It comes with some drawbacks as well. One of the biggest flaws is that it is IP address centric, relying on VPN or NAC clients which is not compatible with the Internet of Things and relies on binary rules. We utilize a binary decision-making process; either allow or deny. An ACL doesn’t really do that much. You can allow or deny on an IP or port number, but it is very much a static, binary process.
Factually, for today’s applications, we need to use more intelligent systems, whereby additional criteria can be used along with allow or deny. Comparatively, NextGen firewalls can make more intelligent decisions. They consist of rules that, for example, allow a source and destination pair to communicate only during certain business hours and from certain network segments. They are more granular and can also register if the user has passed the multi-factor authentication (MFA) process.
The session layer
Where does all the intelligent work take place? The session layer! The session layer provides the mechanism for opening, closing, and managing a session between end users and applications. Sessions are stateful and end-to-end.
It is the session layer whereby the state and security are controlled. The reason we have firewalls is that routers do not manage state. Middleboxes are added to manage state, it is at the state level where all your security control exits such as encryption, authentication, segmentation, identity management, and anomaly detection to name a few.
In order to have a Zero-Trust highly secure network, the network has to become smarter, it has to become layer-5-aware to manage the state and security. Since this is network specific, you should still have appropriate security controls higher up in the stack.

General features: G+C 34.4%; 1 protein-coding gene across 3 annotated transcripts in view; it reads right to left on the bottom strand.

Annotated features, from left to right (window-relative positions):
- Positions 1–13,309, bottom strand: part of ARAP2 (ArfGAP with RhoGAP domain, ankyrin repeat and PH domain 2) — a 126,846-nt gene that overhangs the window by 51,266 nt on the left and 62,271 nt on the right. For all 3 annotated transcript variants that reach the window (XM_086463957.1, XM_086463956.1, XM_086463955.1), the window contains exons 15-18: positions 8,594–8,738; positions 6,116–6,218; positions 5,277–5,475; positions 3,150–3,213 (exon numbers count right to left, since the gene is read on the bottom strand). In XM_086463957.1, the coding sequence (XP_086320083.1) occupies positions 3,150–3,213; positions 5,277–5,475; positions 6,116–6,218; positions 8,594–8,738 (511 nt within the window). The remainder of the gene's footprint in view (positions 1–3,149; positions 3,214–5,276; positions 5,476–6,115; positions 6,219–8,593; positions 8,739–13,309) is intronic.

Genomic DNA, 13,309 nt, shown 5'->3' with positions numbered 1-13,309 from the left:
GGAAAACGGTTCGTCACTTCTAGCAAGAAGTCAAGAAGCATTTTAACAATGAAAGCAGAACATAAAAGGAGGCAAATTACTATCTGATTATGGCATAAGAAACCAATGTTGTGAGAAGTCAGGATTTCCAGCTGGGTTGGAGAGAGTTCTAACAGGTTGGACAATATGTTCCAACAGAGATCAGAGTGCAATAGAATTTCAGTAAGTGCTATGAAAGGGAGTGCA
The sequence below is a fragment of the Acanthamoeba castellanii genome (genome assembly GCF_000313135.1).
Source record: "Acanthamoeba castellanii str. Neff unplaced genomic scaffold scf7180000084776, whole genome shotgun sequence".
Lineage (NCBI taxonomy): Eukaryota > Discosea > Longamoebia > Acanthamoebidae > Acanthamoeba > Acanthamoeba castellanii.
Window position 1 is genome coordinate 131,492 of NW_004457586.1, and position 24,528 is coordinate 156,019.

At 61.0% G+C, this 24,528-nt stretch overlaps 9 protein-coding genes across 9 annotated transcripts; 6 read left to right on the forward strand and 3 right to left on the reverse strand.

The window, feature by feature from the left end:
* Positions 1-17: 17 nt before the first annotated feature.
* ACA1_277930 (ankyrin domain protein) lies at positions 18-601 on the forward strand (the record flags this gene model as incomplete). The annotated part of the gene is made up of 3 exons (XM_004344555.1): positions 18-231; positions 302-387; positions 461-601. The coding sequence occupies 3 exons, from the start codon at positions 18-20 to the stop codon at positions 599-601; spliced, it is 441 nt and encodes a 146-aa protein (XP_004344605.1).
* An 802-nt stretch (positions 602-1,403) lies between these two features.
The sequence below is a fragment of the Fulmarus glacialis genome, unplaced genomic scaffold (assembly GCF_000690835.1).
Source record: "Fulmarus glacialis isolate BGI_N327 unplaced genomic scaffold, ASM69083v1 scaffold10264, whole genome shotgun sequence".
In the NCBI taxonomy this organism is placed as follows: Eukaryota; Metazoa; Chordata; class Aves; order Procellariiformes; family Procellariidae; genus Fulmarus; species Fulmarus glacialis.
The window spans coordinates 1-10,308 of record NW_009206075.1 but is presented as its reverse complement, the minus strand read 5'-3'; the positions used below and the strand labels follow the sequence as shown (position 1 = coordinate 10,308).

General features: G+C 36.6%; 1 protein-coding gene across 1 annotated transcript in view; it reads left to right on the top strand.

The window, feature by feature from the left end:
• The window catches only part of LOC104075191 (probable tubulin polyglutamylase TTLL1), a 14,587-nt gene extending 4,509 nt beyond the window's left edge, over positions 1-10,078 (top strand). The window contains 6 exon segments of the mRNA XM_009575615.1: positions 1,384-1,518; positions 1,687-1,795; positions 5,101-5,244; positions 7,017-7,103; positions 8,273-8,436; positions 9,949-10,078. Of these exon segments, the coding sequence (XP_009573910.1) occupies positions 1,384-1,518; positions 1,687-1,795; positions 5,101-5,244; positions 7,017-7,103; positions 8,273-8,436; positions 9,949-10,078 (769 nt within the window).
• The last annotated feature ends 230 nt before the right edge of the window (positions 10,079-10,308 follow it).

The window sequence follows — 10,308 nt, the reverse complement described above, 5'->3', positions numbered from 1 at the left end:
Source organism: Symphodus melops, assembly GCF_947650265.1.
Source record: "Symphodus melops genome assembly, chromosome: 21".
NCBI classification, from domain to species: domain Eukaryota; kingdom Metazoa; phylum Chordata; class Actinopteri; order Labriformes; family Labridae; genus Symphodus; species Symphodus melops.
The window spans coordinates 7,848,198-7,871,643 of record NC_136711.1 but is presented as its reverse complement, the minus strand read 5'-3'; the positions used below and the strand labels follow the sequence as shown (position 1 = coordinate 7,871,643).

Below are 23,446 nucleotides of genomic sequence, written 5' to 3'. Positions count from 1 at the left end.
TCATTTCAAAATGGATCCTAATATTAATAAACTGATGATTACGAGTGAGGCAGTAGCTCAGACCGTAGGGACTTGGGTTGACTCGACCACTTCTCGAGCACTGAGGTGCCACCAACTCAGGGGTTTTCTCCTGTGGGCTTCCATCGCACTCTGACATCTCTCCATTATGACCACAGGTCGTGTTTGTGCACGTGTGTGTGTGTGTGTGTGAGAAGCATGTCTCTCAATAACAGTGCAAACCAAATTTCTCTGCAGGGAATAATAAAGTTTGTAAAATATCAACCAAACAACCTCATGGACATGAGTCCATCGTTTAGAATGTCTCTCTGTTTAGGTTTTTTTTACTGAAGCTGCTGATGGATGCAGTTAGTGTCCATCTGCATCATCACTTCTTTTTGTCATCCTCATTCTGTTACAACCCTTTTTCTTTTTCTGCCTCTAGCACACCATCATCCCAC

At some stage, instead of requiring the bolting on all these ”middleboxes,” network routers must provide these functions natively in next-generation software-defined networks (SDN), which separate the data plane from the control plane.
Today, we are witnessing a lot of attention in the SD-WAN market. However, SD-WAN uses tunnels and overlays such as IPsec and virtual extensible LAN (VXLAN) that lack end-to-end application performance and security controls.
Within an SD-WAN you do not have many security controls. Tunnels are point-to-point, not end-to-end. All sessions are going through a single tunnel and in the tunnel; you have no security controls for that traffic.
Although progress is being made and we are moving in the right direction, it isn’t enough. We need to start thinking about the next phase – Zero Trust Networking. We need to be mindful of the fact that in a ZTN world, all the network traffic is untrusted.
Introducing Zero Trust Networking
The goal of Zero Trust Networking is to stop malicious traffic at the edge of the network before it is allowed to discover, identify and target other networked devices.
Zero-Trust in its simplest form has enhanced segmentation to a one-to-one model. It takes segmentation all the way to the absolute end points of every user, device, service, and application on the network.
Within this model, the protected elements can be either users, ‘things’, services or applications. The true definition is that no user datagram protocol (UDP) or transmission control protocol (TCP) session is allowed to be established without prior authentication and authorization.
We are doing segmentation all the way down to the endpoint. In a Zero-Trust world, the first rule is to deny all. Literally, you trust nothing and then you start to open up a whitelist, which can get as dynamic and granular as you need it to be.
My first reaction to Zero Trust Networking was that this type of one-to-one model must add some serious weight to the network i.e. slow it down, add latency etc. However, that is actually not the case, you only need the ability to control the first set of packets. You only have to allow the session to be established. In the TCP world, it is the TCP SYN and SYN-ACK process. For the rest of the session, you can stay out of the data path.